Sunday, September 25, 2011

Nook Color: the e-reader/tablet for the masses?

You've heard about the recent run on the HP Touchpad tablet, but users have to wonder, will this product be supported in the future? If you have problems, where can you turn?

Well, folks who actually purchased a tablet/ereader like, say, the Nook Color (NC for short), don't have such concerns, as Barnes and Noble stands behind its product, with both in-store help as well as telephone customer support. (In addition to other goodies for Nook users who use their tablets in a brick Barnes and Noble, such as discounts and free 1-hour reading of e-books, in addition to access to its free wi-fi.) Oh, and don't forget Free Friday!

Just as important, the Nook Color is itself a well built and designed device, which only costs $250 [brand new] at Barnes and Noble and other retail outlets; you can occasionally find refurbished ones cheaper at It has a gorgeous touch screen (touch capacitive), which is quite responsive, with pinch to zoom. Yes, it has web access via wi-fi, which means no extra monthly bills. Web and many apps can be seen in either portrait or landscape orientations. Frankly, it's been $250 well spent, as I've had a hard time putting it down the last few months. As its capacities have been increased, with access to flash as well as some apps made available (with a few useful ones), it's been easy to spend loads of time on it. All good reasons why the Nook Color is the only other tablet next to the iPad that's come even close to being a real success, with over 3 million shipped. (And this was before the Touchpad fire sale.)
nook color home screen
The screen generally looks as good as the photo of the home screen above, if not better. (Forgive my photographic skills.) Its backlit, with a high pixel density, so photos and text appear clear and bright. Makes me wonder why so many people on the (often dark) subway platforms put up with the similarly dark Kindle screen (and its weird flaking when the user turns from one page to the next).

Admittedly, I was inclined to view this product favorably when I first found out about it a few months ago, as I like the cute name, the logo, as well as the kiosk setup in Barnes and Noble (as well as a live salesperson) to answer questions and allow you to try it. My opinion of the device increased when I bought it home, and opened it. Its packaging is sane and does not inspire wrap rage, as I only had to crack open the (hard cardboard) box, and slide the tablet out. No risk of getting cut, or of breaking the Nook Color while attempting to open its box. All electronics should be packaged so smartly.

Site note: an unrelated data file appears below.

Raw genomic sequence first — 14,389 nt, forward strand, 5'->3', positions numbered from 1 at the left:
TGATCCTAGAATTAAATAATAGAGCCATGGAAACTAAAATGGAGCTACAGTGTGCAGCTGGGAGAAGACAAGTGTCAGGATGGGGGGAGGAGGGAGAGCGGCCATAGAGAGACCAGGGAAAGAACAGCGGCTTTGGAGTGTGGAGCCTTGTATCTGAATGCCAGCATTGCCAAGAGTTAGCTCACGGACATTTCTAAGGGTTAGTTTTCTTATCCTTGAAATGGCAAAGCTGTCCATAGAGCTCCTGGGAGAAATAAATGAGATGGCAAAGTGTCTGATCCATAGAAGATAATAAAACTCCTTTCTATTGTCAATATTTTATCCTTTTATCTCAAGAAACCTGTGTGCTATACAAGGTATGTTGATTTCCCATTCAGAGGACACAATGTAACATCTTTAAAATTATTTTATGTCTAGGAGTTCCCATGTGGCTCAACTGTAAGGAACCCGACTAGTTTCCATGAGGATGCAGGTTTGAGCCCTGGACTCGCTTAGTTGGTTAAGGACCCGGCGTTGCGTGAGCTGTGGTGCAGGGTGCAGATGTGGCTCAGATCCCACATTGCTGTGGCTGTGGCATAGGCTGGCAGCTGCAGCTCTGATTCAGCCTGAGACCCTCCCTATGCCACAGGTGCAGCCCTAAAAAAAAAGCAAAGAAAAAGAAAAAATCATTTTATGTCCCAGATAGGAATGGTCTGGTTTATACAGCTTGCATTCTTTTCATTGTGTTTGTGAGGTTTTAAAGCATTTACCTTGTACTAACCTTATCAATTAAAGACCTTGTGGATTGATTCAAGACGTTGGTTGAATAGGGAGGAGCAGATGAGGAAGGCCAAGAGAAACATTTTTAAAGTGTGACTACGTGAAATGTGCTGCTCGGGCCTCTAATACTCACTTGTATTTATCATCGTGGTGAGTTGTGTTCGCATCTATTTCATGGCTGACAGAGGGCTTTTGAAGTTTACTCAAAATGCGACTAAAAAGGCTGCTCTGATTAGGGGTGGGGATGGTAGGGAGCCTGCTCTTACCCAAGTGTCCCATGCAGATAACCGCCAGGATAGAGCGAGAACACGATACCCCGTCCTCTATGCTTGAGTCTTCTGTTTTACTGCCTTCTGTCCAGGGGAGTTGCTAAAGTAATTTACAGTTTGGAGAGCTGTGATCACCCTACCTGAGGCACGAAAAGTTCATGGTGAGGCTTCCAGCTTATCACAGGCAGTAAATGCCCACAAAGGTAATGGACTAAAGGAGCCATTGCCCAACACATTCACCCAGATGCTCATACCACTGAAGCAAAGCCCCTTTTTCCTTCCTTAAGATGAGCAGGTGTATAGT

A screen that's close to 7 inches long is much easier on the eyes than a smartphone when attempting to view websites or read e-books, yet small enough to easily put in your purse.

ebook text
The text is quite clear when reading an e-book, and the pages turn swiftly with a flick of the finger. (No buttons needed for this.)app with navigation buttons at bottomOne of my favorite apps, Get It Done, a free one which I like better than Springpad (and some other similar list making apps), as this one does not require me to sign in to use it, and is quite intuitive. The American Airlines app is another nice free app.

In fact, using the Nook Color in general is quite intuitive and easy. The NC comes with a short (paper) user manual, and has a more extensive one pre-loaded, which can be accessed on the home screen.
youtube screen with navigation buttons displayed
The navigation buttons at the bottom of the above screen can be accessed by pressing that half circle with the arrow that's always in the middle of the screen, at the bottom.

The same screen (a youtube video) without the navigation buttons. Oh yeah, video runs pretty well. The browser in general, while not the fastest, is decently fast. (Faster than my smartphone browser, in fact.)

Downloading books takes only seconds. While I've purchased a number of books, Barnes and Noble also offers e-book samples (which also take only seconds to download), which can be stored on your device, and viewed as many times as you like; they tend to range from 20 to up to 50 pages. You can access PDFs, as well as the epub format used by libraries, but I haven't tried the latter yet, or the loan-me feature. (However, it's been noted that Kindle only recently allowed the epub format; it was the first popular e-book reader--what took so long?)

Many tech types have purchased a Nook Color because its stock operating system is based on Android, giving them an opportunity to have a cheap yet decent tablet that's completely to their liking. But as you can see, your Nook Color straight out of the box is an excellent value--an excellent e-book reader with instant access to Barnes and Noble's extensive online offerings, web/video access via wi-fi, and many fun and productive apps. (Oh, and the children's book features and online magazines are also highly rated, and more publications are being made available all the time.)